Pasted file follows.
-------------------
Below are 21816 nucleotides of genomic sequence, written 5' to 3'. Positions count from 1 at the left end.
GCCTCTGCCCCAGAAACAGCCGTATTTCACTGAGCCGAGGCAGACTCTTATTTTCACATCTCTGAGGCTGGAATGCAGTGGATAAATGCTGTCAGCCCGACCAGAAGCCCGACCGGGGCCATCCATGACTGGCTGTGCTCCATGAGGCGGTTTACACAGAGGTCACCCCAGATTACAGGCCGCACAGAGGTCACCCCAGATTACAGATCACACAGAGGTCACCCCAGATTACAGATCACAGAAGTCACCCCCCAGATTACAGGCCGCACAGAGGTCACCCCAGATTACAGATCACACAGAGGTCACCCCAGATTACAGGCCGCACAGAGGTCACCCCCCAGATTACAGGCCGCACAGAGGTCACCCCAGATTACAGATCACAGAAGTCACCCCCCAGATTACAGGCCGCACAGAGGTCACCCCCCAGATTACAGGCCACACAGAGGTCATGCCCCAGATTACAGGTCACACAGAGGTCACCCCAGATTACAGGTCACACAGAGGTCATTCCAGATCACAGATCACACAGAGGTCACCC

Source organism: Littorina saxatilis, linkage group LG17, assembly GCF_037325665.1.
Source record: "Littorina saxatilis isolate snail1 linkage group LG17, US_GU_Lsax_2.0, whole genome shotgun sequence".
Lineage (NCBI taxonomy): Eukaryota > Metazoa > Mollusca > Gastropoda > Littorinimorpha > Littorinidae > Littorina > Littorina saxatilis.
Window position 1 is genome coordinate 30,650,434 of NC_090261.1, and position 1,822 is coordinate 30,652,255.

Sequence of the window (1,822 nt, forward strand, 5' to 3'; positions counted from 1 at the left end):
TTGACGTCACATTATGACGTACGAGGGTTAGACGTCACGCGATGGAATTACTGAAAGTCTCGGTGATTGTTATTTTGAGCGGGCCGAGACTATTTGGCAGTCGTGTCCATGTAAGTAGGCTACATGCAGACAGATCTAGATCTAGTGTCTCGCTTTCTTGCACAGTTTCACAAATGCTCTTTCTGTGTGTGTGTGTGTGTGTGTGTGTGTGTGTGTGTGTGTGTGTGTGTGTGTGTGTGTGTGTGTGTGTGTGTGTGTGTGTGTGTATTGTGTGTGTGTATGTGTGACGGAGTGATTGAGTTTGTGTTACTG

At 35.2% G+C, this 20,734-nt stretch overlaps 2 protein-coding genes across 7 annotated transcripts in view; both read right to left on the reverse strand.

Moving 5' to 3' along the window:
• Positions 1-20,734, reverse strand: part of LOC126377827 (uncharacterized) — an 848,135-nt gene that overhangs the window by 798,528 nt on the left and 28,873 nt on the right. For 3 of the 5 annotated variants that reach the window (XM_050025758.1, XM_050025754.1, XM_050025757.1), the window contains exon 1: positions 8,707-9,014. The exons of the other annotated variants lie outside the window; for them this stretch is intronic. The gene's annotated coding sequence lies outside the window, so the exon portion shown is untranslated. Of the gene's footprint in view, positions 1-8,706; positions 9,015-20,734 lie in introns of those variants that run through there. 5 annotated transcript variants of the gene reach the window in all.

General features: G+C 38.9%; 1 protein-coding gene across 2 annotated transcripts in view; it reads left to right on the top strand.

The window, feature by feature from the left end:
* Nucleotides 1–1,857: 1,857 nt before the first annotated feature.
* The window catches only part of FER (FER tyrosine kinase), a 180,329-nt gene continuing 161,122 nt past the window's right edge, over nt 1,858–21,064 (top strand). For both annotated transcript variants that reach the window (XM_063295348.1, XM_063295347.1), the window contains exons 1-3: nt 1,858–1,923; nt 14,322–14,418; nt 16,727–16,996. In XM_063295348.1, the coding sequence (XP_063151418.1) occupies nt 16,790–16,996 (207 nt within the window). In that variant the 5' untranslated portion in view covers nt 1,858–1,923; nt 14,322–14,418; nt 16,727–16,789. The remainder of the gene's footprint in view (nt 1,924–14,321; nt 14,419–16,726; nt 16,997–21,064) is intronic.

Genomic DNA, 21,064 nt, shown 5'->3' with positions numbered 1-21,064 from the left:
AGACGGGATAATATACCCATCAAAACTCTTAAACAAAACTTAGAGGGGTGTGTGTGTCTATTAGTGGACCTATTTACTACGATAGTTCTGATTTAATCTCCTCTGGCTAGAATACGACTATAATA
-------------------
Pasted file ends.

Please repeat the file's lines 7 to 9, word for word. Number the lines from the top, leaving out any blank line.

Sequence of the window (1,822 nt, forward strand, 5' to 3'; positions counted from 1 at the left end):
TTGACGTCACATTATGACGTACGAGGGTTAGACGTCACGCGATGGAATTACTGAAAGTCTCGGTGATTGTTATTTTGAGCGGGCCGAGACTATTTGGCAGTCGTGTCCATGTAAGTAGGCTACATGCAGACAGATCTAGATCTAGTGTCTCGCTTTCTTGCACAGTTTCACAAATGCTCTTTCTGTGTGTGTGTGTGTGTGTGTGTGTGTGTGTGTGTGTGTGTGTGTGTGTGTGTGTGTGTGTGTGTGTGTGTGTGTGTGTGTGTATTGTGTGTGTGTATGTGTGACGGAGTGATTGAGTTTGTGTTACTG

At 35.2% G+C, this 20,734-nt stretch overlaps 2 protein-coding genes across 7 annotated transcripts in view; both read right to left on the reverse strand.